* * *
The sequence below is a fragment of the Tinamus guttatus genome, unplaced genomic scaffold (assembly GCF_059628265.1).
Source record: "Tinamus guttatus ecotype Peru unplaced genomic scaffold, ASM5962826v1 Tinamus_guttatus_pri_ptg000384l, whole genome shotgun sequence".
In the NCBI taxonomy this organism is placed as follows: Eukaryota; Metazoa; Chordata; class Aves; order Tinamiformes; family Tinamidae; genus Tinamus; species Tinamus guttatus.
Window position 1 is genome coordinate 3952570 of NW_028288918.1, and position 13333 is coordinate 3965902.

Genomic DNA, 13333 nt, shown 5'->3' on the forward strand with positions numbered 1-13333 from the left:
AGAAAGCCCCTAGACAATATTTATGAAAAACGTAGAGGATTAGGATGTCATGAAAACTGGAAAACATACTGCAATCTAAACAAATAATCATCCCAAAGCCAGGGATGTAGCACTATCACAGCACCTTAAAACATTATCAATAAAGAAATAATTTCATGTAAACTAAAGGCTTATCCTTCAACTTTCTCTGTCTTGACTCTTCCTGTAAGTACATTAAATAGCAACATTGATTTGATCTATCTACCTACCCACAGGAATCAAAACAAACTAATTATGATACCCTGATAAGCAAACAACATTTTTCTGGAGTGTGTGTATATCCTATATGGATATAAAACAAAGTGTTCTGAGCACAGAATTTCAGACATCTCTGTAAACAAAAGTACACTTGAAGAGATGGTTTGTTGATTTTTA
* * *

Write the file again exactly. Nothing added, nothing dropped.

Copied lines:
The sequence below is a fragment of the Tinamus guttatus genome, unplaced genomic scaffold (assembly GCF_059628265.1).
Source record: "Tinamus guttatus ecotype Peru unplaced genomic scaffold, ASM5962826v1 Tinamus_guttatus_pri_ptg000384l, whole genome shotgun sequence".
In the NCBI taxonomy this organism is placed as follows: Eukaryota; Metazoa; Chordata; class Aves; order Tinamiformes; family Tinamidae; genus Tinamus; species Tinamus guttatus.
Window position 1 is genome coordinate 3952570 of NW_028288918.1, and position 13333 is coordinate 3965902.

Genomic DNA, 13333 nt, shown 5'->3' on the forward strand with positions numbered 1-13333 from the left:
AGAAAGCCCCTAGACAATATTTATGAAAAACGTAGAGGATTAGGATGTCATGAAAACTGGAAAACATACTGCAATCTAAACAAATAATCATCCCAAAGCCAGGGATGTAGCACTATCACAGCACCTTAAAACATTATCAATAAAGAAATAATTTCATGTAAACTAAAGGCTTATCCTTCAACTTTCTCTGTCTTGACTCTTCCTGTAAGTACATTAAATAGCAACATTGATTTGATCTATCTACCTACCCACAGGAATCAAAACAAACTAATTATGATACCCTGATAAGCAAACAACATTTTTCTGGAGTGTGTGTATATCCTATATGGATATAAAACAAAGTGTTCTGAGCACAGAATTTCAGACATCTCTGTAAACAAAAGTACACTTGAAGAGATGGTTTGTTGATTTTTA